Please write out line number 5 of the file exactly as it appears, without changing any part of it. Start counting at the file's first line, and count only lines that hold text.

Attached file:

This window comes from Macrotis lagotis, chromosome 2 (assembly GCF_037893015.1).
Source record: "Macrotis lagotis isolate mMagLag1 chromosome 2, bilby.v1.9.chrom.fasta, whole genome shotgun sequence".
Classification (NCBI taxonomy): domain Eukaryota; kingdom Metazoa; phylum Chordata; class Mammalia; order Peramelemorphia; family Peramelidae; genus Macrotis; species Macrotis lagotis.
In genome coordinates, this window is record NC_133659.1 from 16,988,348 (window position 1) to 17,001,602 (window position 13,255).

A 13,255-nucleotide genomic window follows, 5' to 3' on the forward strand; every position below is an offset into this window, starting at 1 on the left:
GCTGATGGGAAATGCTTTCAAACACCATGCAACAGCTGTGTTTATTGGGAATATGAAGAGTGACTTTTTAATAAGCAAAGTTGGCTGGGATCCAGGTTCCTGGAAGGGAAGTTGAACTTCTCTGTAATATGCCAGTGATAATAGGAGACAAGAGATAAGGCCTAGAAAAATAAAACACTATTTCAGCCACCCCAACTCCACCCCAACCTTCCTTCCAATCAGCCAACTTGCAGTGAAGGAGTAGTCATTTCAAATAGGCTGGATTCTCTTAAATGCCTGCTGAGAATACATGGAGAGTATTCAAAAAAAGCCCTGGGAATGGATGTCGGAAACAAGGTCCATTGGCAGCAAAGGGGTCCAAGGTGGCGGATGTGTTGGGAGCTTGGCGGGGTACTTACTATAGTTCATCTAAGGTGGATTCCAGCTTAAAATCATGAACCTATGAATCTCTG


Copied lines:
A 13,255-nucleotide genomic window follows, 5' to 3' on the forward strand; every position below is an offset into this window, starting at 1 on the left: